• Skip the subway, walk. Not only you will save money but you will probably discover spots you would have missed riding the métro from point A to point B.
  • Beware summer construction delays! Subway service can be suspended for weeks on some lines and access can be difficult. In such cases, look for the (free!) shuttle bus replacing subway service.
Latin Quarter, a lady complaining about someone riding a foot scooter on a sidewalk

Latin Quarter, a lady complaining about someone riding a foot scooter on a sidewalk

Buskers and the police on the side of Notre-Dame, Paris

Buskers and the police on the side of Notre-Dame, Paris

Monk inside the Basilique du Sacré-Cœur de Montmartre, Paris

Monk inside the Basilique du Sacré-Cœur de Montmartre, Paris

Galeries Lafayette Haussmann, Paris

Galeries Lafayette Haussmann, Paris

Galeries Lafayette Haussmann, Paris

Galeries Lafayette Haussmann, Paris

Place Vendôme, Paris

Place Vendôme, Paris

Place Vendôme, Paris

Place Vendôme, Paris

Saint Germain Des Prés, Paris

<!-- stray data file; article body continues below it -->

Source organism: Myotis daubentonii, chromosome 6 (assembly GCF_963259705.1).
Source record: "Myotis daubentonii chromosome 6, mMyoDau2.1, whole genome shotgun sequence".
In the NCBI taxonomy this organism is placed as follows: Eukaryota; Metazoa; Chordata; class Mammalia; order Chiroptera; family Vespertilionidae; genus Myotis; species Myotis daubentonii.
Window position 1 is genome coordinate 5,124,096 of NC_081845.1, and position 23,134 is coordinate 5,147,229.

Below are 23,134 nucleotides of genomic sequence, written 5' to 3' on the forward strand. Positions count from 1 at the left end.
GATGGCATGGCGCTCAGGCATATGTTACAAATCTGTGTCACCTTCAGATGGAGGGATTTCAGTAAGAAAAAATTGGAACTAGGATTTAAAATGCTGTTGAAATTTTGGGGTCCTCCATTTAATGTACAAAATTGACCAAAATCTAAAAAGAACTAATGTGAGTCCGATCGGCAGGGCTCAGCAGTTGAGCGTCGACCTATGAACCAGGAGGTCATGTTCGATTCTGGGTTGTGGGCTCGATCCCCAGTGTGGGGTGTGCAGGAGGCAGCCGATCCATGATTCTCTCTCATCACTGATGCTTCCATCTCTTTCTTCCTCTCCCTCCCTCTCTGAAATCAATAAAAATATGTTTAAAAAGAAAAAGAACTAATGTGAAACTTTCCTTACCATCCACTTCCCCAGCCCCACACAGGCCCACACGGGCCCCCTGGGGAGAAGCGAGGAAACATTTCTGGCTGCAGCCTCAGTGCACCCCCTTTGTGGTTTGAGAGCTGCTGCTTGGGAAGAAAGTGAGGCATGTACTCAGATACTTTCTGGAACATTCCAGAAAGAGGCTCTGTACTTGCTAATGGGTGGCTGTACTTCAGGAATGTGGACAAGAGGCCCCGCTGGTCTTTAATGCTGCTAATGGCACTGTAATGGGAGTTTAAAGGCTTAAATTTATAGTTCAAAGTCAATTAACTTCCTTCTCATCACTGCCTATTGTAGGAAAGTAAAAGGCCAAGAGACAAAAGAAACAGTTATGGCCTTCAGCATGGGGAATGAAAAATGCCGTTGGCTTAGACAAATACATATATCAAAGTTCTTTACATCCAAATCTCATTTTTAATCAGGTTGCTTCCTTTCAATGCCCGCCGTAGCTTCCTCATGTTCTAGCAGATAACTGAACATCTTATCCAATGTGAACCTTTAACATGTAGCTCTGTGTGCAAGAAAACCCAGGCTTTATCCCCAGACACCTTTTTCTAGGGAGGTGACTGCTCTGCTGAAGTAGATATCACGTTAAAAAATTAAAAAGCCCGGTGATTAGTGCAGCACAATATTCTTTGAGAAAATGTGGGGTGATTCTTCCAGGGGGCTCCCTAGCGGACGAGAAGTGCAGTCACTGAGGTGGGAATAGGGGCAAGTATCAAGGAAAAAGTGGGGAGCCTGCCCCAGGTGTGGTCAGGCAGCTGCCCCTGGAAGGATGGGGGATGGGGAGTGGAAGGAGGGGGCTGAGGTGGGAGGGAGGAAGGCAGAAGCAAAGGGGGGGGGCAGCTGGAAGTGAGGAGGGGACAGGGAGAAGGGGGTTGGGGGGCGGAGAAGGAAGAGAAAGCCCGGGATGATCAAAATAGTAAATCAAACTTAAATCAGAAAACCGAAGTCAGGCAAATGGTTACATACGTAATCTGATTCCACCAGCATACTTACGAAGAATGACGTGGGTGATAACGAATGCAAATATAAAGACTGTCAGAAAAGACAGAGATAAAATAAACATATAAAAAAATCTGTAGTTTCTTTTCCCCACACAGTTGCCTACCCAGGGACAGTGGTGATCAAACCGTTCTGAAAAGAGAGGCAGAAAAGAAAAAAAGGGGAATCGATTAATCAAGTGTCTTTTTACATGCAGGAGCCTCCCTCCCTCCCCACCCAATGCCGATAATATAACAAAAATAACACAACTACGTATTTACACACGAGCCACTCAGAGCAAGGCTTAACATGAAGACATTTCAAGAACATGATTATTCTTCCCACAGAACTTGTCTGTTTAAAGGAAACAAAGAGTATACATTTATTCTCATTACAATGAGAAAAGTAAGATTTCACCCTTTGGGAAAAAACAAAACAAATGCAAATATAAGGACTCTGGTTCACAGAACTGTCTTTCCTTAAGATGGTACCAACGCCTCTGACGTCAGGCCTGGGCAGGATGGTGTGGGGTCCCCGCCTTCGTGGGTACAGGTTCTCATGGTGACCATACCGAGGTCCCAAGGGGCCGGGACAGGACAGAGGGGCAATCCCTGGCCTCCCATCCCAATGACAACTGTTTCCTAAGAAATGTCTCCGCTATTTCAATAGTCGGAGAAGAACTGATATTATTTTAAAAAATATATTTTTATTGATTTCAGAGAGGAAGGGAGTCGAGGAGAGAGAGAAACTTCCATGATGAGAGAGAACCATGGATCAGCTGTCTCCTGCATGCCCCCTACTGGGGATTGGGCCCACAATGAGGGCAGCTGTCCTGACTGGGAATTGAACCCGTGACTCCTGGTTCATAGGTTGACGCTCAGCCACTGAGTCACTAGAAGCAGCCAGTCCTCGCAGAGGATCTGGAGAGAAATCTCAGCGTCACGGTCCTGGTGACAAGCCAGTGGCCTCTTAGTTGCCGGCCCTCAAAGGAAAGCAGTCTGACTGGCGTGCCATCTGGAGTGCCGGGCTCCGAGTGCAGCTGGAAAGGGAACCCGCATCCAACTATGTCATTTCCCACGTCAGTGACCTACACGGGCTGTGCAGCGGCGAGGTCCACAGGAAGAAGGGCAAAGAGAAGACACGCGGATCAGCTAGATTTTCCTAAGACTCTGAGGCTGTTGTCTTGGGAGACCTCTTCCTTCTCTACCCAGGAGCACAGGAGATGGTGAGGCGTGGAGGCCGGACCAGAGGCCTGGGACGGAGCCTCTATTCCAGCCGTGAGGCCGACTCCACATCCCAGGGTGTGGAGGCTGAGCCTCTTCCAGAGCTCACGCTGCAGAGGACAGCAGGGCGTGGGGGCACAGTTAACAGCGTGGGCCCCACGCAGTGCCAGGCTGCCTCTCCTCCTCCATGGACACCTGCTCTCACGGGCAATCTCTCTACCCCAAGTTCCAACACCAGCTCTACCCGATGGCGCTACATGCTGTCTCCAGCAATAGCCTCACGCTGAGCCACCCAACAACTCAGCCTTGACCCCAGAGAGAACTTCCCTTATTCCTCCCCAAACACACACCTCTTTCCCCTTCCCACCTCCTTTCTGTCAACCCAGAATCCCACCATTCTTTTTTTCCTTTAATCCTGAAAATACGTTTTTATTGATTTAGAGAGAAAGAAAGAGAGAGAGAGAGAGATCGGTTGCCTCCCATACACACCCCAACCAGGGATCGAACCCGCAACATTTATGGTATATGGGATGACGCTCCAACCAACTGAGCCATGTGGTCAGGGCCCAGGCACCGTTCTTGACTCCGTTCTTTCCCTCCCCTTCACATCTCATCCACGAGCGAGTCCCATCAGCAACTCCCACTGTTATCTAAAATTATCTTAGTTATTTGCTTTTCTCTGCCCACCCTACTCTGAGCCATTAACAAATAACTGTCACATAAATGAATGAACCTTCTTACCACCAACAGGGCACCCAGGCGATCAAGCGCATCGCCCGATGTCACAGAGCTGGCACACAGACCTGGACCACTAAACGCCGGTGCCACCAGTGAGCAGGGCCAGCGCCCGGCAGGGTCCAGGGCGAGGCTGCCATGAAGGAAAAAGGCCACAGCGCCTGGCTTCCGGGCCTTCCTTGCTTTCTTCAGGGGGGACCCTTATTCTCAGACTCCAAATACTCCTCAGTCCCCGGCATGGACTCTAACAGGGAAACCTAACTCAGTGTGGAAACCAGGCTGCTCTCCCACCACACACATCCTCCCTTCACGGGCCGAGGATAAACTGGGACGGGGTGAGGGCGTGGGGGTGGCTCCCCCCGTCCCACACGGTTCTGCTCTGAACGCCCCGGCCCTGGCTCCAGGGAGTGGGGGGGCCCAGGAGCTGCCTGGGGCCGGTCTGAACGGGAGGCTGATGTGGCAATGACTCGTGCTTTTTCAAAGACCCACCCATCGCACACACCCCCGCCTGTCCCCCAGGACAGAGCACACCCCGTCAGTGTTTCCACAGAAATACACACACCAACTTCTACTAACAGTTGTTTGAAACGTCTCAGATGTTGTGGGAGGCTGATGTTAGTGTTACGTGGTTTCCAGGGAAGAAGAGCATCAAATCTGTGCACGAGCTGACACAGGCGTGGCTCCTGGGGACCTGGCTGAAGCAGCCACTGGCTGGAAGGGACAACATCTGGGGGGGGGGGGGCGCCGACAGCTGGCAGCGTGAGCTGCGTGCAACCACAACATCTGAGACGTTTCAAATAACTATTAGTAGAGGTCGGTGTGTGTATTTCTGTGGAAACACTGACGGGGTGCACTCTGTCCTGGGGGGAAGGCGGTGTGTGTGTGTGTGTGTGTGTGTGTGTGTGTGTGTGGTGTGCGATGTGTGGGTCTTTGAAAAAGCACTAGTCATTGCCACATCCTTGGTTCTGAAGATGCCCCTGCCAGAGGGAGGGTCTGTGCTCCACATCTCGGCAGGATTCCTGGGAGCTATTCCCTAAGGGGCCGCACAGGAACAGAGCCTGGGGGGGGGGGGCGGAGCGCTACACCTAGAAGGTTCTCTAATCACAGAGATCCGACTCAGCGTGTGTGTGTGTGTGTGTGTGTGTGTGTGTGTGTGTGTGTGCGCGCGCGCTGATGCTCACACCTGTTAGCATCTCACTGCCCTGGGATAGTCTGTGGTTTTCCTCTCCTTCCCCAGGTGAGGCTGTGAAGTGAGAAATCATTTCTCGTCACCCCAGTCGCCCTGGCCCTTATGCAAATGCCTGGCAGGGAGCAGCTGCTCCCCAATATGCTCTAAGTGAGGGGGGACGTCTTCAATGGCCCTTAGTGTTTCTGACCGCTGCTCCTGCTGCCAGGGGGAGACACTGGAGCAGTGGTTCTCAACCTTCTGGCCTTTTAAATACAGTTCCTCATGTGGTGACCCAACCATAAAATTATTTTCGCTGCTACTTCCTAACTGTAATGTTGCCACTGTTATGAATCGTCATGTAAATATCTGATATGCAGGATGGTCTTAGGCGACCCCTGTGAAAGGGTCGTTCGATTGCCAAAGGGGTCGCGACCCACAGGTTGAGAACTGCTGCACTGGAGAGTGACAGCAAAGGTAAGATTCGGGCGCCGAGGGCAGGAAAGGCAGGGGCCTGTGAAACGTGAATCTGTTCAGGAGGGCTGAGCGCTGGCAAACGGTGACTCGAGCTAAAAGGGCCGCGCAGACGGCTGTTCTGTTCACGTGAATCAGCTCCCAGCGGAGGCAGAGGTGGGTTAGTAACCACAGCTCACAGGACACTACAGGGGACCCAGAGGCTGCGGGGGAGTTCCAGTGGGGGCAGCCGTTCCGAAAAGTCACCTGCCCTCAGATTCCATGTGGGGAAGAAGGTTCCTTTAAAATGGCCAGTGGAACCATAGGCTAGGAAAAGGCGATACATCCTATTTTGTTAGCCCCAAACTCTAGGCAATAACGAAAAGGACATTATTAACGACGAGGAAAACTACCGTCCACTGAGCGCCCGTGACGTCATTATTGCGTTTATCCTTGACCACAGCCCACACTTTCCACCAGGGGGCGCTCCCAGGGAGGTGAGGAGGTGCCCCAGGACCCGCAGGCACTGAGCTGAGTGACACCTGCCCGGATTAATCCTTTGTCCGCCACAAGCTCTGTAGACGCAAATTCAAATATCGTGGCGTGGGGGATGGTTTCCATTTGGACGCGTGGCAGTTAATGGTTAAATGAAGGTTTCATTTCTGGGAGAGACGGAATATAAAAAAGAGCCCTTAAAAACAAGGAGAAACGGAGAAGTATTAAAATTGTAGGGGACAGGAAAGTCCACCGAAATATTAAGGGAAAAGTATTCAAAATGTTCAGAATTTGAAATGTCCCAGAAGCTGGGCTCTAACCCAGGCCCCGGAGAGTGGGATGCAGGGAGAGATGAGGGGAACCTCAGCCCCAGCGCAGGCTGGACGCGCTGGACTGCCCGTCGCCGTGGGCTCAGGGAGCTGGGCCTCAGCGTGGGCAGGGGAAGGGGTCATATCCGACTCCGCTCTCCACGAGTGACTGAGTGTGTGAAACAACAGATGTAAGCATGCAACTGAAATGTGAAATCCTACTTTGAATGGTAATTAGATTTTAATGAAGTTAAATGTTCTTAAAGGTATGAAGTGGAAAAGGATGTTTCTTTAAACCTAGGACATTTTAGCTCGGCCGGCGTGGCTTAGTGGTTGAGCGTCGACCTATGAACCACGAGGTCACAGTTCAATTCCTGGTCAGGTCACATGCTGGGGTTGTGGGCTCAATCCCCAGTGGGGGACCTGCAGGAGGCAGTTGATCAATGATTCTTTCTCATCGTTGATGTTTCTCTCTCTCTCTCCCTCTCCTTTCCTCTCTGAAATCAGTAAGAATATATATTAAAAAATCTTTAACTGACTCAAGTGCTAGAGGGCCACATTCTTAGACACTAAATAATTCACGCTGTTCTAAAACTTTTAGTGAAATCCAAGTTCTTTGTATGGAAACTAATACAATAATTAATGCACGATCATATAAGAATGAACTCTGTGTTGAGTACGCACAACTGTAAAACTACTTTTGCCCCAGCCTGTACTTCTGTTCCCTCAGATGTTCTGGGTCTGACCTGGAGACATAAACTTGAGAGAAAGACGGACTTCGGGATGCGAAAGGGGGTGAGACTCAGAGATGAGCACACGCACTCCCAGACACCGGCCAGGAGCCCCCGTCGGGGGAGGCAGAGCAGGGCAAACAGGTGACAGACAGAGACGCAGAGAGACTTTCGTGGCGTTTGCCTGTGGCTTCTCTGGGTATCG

Saint Germain Des Prés, Paris

Rue du Faubourg Saint-Honoré, Paris

Rue du Faubourg Saint-Honoré, Paris

Saint Germain Des Prés, Paris

Saint Germain Des Prés, Paris

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About Author

French woman in English Canada. World citizen, new mom, traveler, translator, writer and photographer. Looking for comrades to start a new revolution.

8 Comments

  1. Vive la France! I felt so free and happy there even with my crappy French and can’t wait to visit again. Can you see I have stars in my eyes for your birth place?

    • I see the Eiffel Tower-shaped stars in your eyes! 😉

      France is a cool place to visit. Living there is another story… much like many, many places!